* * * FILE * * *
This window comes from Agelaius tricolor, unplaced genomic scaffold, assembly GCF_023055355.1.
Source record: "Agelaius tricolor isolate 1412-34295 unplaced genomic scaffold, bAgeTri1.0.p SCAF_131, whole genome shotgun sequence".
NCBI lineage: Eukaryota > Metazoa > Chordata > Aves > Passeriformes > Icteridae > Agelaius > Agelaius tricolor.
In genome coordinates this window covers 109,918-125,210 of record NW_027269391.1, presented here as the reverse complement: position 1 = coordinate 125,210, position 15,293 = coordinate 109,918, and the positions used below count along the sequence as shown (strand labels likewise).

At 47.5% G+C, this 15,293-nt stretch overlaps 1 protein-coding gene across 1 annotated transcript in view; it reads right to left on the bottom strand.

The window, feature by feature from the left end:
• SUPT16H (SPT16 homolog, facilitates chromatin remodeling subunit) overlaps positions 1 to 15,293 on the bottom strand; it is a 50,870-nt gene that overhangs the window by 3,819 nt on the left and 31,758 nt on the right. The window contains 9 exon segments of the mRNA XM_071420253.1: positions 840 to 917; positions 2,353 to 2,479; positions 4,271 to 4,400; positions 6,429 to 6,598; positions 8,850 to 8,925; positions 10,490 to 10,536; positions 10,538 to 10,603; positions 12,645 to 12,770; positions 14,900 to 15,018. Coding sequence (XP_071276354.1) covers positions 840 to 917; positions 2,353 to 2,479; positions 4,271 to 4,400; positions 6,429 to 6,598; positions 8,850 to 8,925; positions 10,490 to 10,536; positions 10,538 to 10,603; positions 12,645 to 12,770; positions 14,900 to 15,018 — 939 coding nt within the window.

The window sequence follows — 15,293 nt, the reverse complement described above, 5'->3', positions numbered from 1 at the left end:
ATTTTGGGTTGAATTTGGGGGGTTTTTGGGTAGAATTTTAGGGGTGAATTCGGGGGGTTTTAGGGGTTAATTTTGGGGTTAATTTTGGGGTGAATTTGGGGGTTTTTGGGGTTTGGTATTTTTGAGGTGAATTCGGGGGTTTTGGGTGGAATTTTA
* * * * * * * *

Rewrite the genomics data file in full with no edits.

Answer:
This window comes from Agelaius tricolor, unplaced genomic scaffold, assembly GCF_023055355.1.
Source record: "Agelaius tricolor isolate 1412-34295 unplaced genomic scaffold, bAgeTri1.0.p SCAF_131, whole genome shotgun sequence".
NCBI lineage: Eukaryota > Metazoa > Chordata > Aves > Passeriformes > Icteridae > Agelaius > Agelaius tricolor.
In genome coordinates this window covers 109,918-125,210 of record NW_027269391.1, presented here as the reverse complement: position 1 = coordinate 125,210, position 15,293 = coordinate 109,918, and the positions used below count along the sequence as shown (strand labels likewise).

At 47.5% G+C, this 15,293-nt stretch overlaps 1 protein-coding gene across 1 annotated transcript in view; it reads right to left on the bottom strand.

The window, feature by feature from the left end:
• SUPT16H (SPT16 homolog, facilitates chromatin remodeling subunit) overlaps positions 1 to 15,293 on the bottom strand; it is a 50,870-nt gene that overhangs the window by 3,819 nt on the left and 31,758 nt on the right. The window contains 9 exon segments of the mRNA XM_071420253.1: positions 840 to 917; positions 2,353 to 2,479; positions 4,271 to 4,400; positions 6,429 to 6,598; positions 8,850 to 8,925; positions 10,490 to 10,536; positions 10,538 to 10,603; positions 12,645 to 12,770; positions 14,900 to 15,018. Coding sequence (XP_071276354.1) covers positions 840 to 917; positions 2,353 to 2,479; positions 4,271 to 4,400; positions 6,429 to 6,598; positions 8,850 to 8,925; positions 10,490 to 10,536; positions 10,538 to 10,603; positions 12,645 to 12,770; positions 14,900 to 15,018 — 939 coding nt within the window.

The window sequence follows — 15,293 nt, the reverse complement described above, 5'->3', positions numbered from 1 at the left end:
ATTTTGGGTTGAATTTGGGGGGTTTTTGGGTAGAATTTTAGGGGTGAATTCGGGGGGTTTTAGGGGTTAATTTTGGGGTTAATTTTGGGGTGAATTTGGGGGTTTTTGGGGTTTGGTATTTTTGAGGTGAATTCGGGGGTTTTGGGTGGAATTTTA